The invention relates generally to computer systems. More particularly, methods and apparatus for providing highly interactive, robust, and scalable on-demand network application delivery and execution capabilities in a distributed computer network are disclosed.
2. Description of Relevant Art
Generally speaking, a browser is an application program that provides a way to look at and interact with information on distributed computer networks such as the Internet. In particular, a Web browser is a client program that uses the Hypertext Transfer Protocol (HTTP) to make requests of Web servers throughout the Internet on behalf of the browser user. One of the most recent uses of browsers is in the realm of electronic (e-) commerce in which any number of client side users (i.e. “e-customers”) interact in a real time basis with any number of server side processors (i.e., “e-sellers”) over the Internet. In order to transact business in a Web-based environment, browsers typically execute Web commerce applications specifically designed to facilitate e-commerce transactions such as requesting quotes, selecting options and assembling components into complex bundles, and placing orders.
In this regard, successful Web commerce applications must be capable of automating a customer through the entire buying cycle, from initial inspection to final purchase and shipping, in addition to providing the customer all relevant information required to make a buying decision and providing customer guidance. As the complexity of the buying cycle and/or the purchases themselves increases—for instance, from buying office supplies to buying mainframe computers—a general purpose Web commerce application must scale its ability to manage this complexity. In order to accomplish this, a general purpose Web commerce application must be: 1) fast loading and highly responsive in “click over click” type scenarios in order to support highly interactive customer sessions such that a buyer can input any and all relevant information quickly and with apparently little or no delay in application response; 2) powerful in its ability to process relevant data from a broad range of possible choices, configurations, and problem domains quickly—in other words, a general purpose Web commerce application should have the flexibility and computational power of a conventional programming language; 3) the application must be robust in that it can run on a wide variety of client machines while maintaining greater than 99% up time, and finally; 4) the Web commerce application must be highly scalable given the unpredictable and potentially large number of buyers who may simultaneously access the application online.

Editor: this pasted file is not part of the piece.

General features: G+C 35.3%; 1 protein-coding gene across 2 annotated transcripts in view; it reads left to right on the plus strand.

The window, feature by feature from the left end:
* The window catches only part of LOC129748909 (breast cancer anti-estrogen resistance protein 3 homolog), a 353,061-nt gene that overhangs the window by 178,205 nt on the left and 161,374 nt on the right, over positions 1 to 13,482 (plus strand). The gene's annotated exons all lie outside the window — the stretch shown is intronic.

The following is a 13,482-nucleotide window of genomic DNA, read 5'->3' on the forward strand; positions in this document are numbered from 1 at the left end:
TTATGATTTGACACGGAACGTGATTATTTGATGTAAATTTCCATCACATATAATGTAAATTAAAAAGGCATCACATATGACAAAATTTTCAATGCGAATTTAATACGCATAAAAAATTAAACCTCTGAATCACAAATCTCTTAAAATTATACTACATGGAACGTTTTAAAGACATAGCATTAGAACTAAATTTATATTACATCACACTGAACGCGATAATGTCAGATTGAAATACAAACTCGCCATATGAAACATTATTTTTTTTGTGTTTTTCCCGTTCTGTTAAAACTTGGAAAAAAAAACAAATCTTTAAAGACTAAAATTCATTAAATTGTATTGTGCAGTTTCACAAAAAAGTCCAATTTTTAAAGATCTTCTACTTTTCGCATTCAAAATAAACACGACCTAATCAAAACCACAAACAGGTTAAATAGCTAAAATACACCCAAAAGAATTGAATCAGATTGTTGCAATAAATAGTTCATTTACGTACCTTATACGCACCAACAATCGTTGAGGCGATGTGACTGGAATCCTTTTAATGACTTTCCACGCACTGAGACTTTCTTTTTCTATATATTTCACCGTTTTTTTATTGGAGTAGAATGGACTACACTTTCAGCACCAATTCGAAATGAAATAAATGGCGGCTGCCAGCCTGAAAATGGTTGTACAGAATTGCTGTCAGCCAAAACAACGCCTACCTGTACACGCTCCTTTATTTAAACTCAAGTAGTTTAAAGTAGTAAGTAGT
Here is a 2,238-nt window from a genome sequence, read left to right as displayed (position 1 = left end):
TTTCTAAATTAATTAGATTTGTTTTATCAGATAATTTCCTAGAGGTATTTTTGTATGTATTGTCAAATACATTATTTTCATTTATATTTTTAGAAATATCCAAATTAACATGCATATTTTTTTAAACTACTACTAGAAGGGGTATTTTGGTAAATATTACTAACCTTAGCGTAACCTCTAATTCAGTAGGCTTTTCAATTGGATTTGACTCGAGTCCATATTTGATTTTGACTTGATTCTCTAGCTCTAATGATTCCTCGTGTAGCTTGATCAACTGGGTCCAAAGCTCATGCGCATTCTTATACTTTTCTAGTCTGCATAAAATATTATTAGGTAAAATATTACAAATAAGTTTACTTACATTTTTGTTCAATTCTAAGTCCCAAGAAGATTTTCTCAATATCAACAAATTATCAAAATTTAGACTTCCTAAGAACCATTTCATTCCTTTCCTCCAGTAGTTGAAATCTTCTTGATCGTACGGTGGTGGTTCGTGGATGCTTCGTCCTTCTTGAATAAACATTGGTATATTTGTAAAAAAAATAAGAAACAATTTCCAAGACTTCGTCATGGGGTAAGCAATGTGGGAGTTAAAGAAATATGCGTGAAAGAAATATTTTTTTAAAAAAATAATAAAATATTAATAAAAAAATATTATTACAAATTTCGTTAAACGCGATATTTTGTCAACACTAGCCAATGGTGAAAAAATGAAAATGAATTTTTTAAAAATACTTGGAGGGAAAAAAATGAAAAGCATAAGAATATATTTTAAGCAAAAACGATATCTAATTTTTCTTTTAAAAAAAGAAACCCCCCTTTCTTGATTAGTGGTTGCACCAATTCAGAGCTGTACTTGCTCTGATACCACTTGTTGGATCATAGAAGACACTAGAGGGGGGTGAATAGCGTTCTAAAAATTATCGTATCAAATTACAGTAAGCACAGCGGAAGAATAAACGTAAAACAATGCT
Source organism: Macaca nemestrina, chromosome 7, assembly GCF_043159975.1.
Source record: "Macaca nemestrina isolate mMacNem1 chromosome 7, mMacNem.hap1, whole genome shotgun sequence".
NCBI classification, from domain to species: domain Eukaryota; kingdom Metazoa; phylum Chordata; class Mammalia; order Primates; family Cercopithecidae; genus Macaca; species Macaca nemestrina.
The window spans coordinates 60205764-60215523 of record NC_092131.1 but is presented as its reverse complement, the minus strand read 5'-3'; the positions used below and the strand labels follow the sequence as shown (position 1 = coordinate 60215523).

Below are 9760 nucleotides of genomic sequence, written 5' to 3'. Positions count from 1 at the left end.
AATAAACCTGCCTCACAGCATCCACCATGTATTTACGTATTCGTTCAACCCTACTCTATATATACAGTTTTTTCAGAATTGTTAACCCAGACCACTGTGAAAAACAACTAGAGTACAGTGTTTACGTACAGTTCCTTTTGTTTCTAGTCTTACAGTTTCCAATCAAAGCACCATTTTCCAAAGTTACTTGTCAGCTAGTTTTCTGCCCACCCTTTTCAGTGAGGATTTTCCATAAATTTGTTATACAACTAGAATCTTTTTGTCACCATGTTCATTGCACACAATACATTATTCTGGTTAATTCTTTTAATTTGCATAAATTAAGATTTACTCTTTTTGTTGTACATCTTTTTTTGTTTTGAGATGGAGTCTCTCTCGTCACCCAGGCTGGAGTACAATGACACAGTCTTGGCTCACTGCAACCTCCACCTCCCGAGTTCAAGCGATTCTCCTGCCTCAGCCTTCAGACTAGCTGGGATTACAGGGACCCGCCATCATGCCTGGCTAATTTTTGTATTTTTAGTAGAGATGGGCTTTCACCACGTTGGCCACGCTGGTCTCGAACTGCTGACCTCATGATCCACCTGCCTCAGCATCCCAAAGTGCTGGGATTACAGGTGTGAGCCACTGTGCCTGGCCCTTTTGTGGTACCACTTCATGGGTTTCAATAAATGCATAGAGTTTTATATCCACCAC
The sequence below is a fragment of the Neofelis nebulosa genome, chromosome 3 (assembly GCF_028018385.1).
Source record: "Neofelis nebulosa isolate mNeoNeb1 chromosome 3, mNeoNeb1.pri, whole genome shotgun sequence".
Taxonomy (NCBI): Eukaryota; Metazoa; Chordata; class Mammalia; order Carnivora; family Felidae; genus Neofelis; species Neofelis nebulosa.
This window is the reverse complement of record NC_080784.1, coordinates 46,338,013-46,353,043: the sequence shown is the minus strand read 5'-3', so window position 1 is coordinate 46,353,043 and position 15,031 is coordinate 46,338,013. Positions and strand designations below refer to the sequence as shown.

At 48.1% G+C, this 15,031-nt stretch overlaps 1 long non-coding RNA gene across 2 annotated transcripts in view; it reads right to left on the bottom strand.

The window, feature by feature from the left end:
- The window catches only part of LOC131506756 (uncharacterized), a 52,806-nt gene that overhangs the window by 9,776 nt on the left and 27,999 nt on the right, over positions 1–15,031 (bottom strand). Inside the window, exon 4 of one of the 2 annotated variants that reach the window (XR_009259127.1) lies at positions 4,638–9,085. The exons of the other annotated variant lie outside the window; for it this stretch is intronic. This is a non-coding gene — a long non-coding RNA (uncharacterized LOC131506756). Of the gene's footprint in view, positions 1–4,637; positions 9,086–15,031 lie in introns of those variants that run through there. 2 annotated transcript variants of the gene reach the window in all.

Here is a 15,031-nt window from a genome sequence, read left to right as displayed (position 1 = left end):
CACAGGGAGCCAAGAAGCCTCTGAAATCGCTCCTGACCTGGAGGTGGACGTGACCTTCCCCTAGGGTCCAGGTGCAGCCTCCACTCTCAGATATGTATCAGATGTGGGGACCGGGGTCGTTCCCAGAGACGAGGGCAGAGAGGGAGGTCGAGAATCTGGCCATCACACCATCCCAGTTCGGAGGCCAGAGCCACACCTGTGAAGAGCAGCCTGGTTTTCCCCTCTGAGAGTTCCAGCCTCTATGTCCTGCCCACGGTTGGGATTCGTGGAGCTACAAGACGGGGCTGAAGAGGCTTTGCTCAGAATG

Conventional attempts to construct general purpose e-commerce application include embedded client-side applications: Java applets, or ActiveX controls. As a class, these are generally small programs that can be sent along with a Web page to a browser to execute interactive animations, immediate calculations, or other simple tasks using the computing resources of the client without having to send a request back for processing on the server. As an example, as shown in FIG. 1, a distributed computer system 100 includes a client computer 102 that is coupled to a server (host) computer 104. The computer 102 includes a browser application 106 that, in turn, includes a requested Web page 108 having an applet 110 embedded therein capable of performing various tasks. In most situations, the applet 110 is executed by a Java Virtual Machine (JVM) 112 that in this example is also resident in the browser 106.
In order for the JVM 112 to execute the applet 110 the applet's requisite component files (such as “.class files”, images and sounds), represented by files 114-118, must be downloaded from the server 104 to the JVM 112. Typically the server 104 is part of a distributed network of computers, such as the Internet, or in some cases could be part of an intranet. In any case, the files 114-118 that are required for the JVM 112 to run the applet 110 include Java class files as well as resource files that are used to support the execution of the applet 110. Such class files include a main class file, main class 114, that is used by the JVM 112 as an entry point for execution of the applet 110. The server 104 also stores other class files such as b.class 116 that are used by the JVM 112 in the furtherance of executing the applet 110. Various image and sound components used in the execution of the applet 110 are stored in resource files such as c.image 118.
In order for the JVM 112 to execute the applet 110, it may be required to download some of the class and resource files as needed. This is typically accomplished by sending a file request that takes the form of an HTTP request to the server 104 which responds by providing the requested file. By way of example, the JVM 112 issues a request to retrieve the main class file main.class 114 to which the server 104 responds by sending (i.e., downloading) the requested file (i.e., main.class 114). This request/response procedure is followed for every file for which the JVM 112 requires to execute the applet 110.